When the avian flu broke out some years back, as a preventive measure, millions of chickens were slaughtered. It may be too early to tell whether the current swine flu outbreak will reach pandemic proportions, but fortunately for us humans eating pork doesn't seem to pose any danger of contamination.
And fortunately, I am neither Jewish nor Muslim, because frankly, I love pork. In all its incarnations - roasted, deep-fried, grilled, braised, barbecued, cured, smoked, even boiled, depending on how it's cooked. Filipino-style preferably, in a tamarind-based broth perhaps...
Lechon aside, my all-time favorite way of enjoying pork would be to have it with lots of crackling. And thanks to Gordon Ramsay and Bill Granger, I think I've cracked the code to perfect crackling.
The Filipino way of cooking chicharon, lechon kawali or crispy pata - deep-fried pork rinds, pork belly or pork leg, respectively - involves boiling the meat first, skin included, to soften it, then drying it and salting it before drowning it in hot oil until it cooks to perfection: meat tender, skin golden, crisp and crunchy.
I've discovered since that when it comes to roast pork belly with crackling, there's really no need to boil and salt and dry. The secret is not in the boiling, but in the roasting - skin side down.
Yes, I was dubious at first, but when I tried the same method advocated by my two chef crushes, Gordon Ramsay and Bill Granger, I was instantly converted. My baptism was replete with the inevitable spatter of hot oil from the oven, but the end result was well worth the application of first-aid burn cream.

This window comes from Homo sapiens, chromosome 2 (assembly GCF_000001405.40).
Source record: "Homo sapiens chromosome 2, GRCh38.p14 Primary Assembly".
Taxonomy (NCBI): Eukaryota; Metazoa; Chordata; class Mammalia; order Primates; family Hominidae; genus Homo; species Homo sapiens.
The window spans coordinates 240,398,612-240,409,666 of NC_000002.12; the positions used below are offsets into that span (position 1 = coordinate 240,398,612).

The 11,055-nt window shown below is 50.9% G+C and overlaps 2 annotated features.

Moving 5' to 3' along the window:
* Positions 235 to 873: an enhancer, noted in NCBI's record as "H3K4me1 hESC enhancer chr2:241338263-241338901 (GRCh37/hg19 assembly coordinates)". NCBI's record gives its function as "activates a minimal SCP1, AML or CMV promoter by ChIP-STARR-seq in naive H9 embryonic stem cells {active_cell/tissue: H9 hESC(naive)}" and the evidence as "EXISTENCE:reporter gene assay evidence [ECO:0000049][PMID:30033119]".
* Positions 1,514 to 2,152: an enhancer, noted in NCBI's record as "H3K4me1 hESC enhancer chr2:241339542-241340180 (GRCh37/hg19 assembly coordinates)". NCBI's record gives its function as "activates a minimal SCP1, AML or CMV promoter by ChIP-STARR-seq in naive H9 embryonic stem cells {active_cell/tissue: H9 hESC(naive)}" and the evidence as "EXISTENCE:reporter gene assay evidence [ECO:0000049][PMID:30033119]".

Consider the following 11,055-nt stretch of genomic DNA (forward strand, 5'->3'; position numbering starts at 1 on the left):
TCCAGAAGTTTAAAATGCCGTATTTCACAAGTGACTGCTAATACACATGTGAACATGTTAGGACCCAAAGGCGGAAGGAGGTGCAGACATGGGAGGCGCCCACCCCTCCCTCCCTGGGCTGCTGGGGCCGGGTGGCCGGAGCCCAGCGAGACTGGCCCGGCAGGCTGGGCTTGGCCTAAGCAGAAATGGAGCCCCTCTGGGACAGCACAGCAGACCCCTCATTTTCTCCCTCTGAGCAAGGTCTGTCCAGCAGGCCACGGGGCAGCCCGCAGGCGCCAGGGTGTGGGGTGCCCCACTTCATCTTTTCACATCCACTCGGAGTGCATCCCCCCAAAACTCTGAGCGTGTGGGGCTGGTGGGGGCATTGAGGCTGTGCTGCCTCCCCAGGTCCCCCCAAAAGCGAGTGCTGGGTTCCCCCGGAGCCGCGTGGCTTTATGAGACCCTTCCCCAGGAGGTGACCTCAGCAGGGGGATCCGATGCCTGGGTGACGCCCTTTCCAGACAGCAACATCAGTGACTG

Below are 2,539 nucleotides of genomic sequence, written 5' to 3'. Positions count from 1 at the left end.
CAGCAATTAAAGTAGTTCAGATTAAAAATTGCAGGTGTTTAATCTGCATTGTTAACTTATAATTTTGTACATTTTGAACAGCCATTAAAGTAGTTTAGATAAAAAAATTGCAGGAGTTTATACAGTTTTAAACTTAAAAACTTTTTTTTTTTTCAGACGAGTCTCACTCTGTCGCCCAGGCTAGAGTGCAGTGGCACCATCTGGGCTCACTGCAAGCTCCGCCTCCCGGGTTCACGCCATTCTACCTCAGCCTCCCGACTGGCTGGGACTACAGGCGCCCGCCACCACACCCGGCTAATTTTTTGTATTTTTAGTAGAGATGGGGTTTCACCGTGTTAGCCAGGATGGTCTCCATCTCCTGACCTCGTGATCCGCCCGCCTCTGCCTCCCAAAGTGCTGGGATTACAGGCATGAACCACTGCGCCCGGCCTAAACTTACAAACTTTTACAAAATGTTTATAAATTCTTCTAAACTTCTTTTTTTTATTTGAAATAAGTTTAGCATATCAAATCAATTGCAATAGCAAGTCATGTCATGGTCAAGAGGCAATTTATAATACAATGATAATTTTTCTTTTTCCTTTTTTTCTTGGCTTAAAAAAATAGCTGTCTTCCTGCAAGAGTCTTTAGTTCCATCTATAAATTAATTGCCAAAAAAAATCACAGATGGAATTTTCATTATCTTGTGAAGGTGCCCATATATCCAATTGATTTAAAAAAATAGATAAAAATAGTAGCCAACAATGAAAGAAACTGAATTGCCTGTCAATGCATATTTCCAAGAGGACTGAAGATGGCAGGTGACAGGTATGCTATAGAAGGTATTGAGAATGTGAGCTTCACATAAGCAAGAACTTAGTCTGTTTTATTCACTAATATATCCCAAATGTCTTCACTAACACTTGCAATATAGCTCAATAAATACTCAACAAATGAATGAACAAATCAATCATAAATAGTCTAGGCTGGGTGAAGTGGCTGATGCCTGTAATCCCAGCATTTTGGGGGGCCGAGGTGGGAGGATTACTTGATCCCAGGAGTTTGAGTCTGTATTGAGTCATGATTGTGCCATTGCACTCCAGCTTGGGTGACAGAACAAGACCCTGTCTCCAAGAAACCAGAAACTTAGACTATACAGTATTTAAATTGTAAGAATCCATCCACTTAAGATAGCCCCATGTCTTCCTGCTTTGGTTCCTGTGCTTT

"The only way to do it," he told me, his twinkling eyes and casual charm a far cry from his hot-tempered TV persona. He looked puzzled when I mentioned how in the Philippines we tend to boil the meat first. "But why? It's much simpler to do it skin side down."
His recipe involves flattening the pork belly overnight by weighing it down with cans. As I can get quite a flat cut of pork from my butcher, I skip the overnight procedure and go straight to the roasting. In this sense my version of roast belly of pork with crackling borrows more from Bill Granger.
Essentially, I score the skin, then salt the entire pork liberally with sea salt and leave it to stand at room temperature for at least half an hour. I pour some olive oil on a roasting tray, then set the pork skin side down and roast it in a hot oven (220˚C) for around 30-45 minutes, then I lower the heat to 190˚F and cook it for a further hour or so, depending on the weight of the pork. Expect the oven to be smoking. When it's done, I let the meat stand for a bit before carving it.
I usually don't need to crisp the crackling further under the grill, but when I did this a few weeks ago in Zurich, the cut of the pork was thicker than I was accustomed to cooking. The only way to get an even, crunchy layer of crackling was to put it under the grill, yet the meat remained incredibly tender and juicy. I served it with a caramel-honey vinegar reduction (again adapted from Bill Granger), but it works just as well with hoisin and ginger, traditional applesauce or Filipino-style garlic-soy sauce-and-vinegar mix.
Not everyone likes crackling though (gasp!). Or perhaps they prefer to monitor their cholesterol intake. Some months back, I served this at a small dinner at my home, with, um, Caucasian ladies as my guests. Good friends, all of them, but none willing to risk poise and teeth munching on crackling. I almost cried when I cleared the table and noted the by now rubbery and inedible slabs of crisped skin relegated to the side of the plate. What a waste of crackling, I thought.
Undaunted, I made this dish again a month later, serving it this time to an all-Asian cast. We ate pork the way it was meant to be eaten - shamelessly, and with undisguised relish! And matching sound effects.
It goes without saying that there was NOTHING left on the plates when dinner was over.